[/ QUOTE ]

You could have made this easier by telling us how much the buy-in is, instead of us having to deduce it. I assume that one tourney has a buy-in B so that:

sqrt[0.4*2.5^2 + 0.6*(-B)^2 - (0.4*2.5 - 0.6*B)^2] = 1.7*B

2.65*B^2 - 1.2*B - 1.5 = 0

B = \$1.01. I'll assume that the buy-in is exactly \$1 since the 1.7 is approximate. The standard deviation for the double tourney is:

sqrt[0.16*6.25^2 + 0.84*(-1)^2 - (0.16*6.25 - 0.84*1)^2]

Note that unlike the first 2 examples, since there is now a buy-in, the EV is less for the double tournament (0.16*6.25 - 0.84*1 = \$0.16) than for a single tournament (0.4*2.5 - 0.6*1 = \$0.40).

 SrGuapo 12-08-2005 12:05 PM

Re: Theoretical stats question re standard deviation

Thanks for the response Bruce. Can you just explain the formula sqrt(0.25*2^2 + 0.75*0^2 - 0.5^2)? If I have a series where the outcome can only be 0 or 1, the standard deviation is going to be sqrt(prob of 0*0^2+prob of 1*1^2-mean^2)? Also, what does the formula look like if I have 3 outcomes?

 SrGuapo 12-08-2005 02:18 PM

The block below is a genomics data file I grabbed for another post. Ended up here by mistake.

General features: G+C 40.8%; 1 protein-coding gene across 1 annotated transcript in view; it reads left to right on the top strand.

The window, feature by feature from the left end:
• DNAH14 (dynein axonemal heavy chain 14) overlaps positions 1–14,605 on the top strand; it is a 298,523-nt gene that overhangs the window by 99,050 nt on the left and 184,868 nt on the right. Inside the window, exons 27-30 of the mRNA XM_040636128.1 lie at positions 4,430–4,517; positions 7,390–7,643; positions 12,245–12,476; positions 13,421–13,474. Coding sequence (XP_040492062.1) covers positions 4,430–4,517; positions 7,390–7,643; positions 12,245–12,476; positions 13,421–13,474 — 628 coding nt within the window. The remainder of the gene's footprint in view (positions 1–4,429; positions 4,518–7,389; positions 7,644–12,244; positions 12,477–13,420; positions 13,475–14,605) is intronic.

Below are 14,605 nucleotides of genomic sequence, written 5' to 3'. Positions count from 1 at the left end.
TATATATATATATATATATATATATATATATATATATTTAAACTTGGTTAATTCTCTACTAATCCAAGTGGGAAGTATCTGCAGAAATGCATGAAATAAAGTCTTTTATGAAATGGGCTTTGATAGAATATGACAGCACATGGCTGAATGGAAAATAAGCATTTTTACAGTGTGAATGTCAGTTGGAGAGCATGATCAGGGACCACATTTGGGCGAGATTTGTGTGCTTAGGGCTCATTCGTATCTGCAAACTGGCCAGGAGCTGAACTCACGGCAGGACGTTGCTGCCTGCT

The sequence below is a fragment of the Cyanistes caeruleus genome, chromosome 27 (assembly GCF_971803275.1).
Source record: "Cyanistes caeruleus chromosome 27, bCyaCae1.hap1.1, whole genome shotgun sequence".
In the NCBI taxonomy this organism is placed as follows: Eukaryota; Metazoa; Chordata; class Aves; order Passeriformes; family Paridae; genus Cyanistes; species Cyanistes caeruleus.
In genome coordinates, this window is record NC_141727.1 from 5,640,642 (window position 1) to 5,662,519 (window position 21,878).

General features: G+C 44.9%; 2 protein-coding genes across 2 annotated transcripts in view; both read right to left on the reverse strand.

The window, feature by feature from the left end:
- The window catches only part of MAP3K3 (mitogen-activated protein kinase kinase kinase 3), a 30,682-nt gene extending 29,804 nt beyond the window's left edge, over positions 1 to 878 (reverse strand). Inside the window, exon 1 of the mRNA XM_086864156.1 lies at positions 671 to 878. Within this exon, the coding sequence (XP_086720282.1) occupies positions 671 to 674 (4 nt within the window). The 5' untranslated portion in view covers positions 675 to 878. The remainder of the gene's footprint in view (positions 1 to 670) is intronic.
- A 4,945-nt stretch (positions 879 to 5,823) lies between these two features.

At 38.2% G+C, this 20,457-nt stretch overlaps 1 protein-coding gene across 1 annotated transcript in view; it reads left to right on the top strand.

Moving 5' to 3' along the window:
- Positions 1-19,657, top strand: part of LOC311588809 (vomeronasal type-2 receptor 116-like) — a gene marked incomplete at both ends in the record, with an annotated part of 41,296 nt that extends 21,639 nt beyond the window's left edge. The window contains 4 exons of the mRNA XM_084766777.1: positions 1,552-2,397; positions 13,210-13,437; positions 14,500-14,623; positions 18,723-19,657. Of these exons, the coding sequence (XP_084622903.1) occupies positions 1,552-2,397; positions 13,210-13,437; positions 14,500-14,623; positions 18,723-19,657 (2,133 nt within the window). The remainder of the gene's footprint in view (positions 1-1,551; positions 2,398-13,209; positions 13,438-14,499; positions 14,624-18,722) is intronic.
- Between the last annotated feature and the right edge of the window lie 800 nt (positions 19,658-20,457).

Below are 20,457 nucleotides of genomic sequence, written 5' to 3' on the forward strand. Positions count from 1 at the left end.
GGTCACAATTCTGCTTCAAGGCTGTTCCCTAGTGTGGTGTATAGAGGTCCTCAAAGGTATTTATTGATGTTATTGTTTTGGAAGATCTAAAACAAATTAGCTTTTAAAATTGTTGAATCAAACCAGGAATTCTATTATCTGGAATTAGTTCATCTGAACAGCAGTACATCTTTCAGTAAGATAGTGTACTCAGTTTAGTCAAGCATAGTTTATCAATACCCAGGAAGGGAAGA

Re: Theoretical stats question re standard deviation

never mind, i figured it out, st dev is going to equal the square root of the sum of (x-mean)^2*(probabilities), which is what is represented in different form above

 BruceZ 12-08-2005 02:19 PM

Re: Theoretical stats question re standard deviation

[ QUOTE ]
Thanks for the response Bruce. Can you just explain the formula sqrt(0.25*2^2 + 0.75*0^2 - 0.5^2)?

[/ QUOTE ]

0.25*2^2 + 0.75*0^2 is E(x^2), the expected value of the square of the win. 0.5^2 is the square of the expected value of the win.

[ QUOTE ]
If I have a series where the outcome can only be 0 or 1, the standard deviation is going to be sqrt(prob of 0*0^2+prob of 1*1^2-mean^2)?

[/ QUOTE ]

Correct.

[ QUOTE ]
Also, what does the formula look like if I have 3 outcomes?

[/ QUOTE ]

For any number of outcomes, standard deviation is:

sqrt(prob1*value1^2 + prob2*value2^2 + prob3*value3^2 + ... - mean^2)

BTW, this is equivalent to:

sqrt[prob1*(value1-mean)^2 + prob2*(value2-mean)^2 + prob3*(value3-mean)^2 + ...]

The part inside the square root is the variance. This is the expected value of the squared difference between the values and the mean. That's why the standard deviation is called a ROOT MEAN SQUARE or rms average. It is the root of a mean of squares.

Note that this second form is sometimes preferable when working with real data, because the first form can be susceptible to roundoff errors. That is, you have to be careful that you don't subtract two very large numbers that are almost the same, because the difference might be so small that your calculator can't represent it, and you end up throwing away your whole result.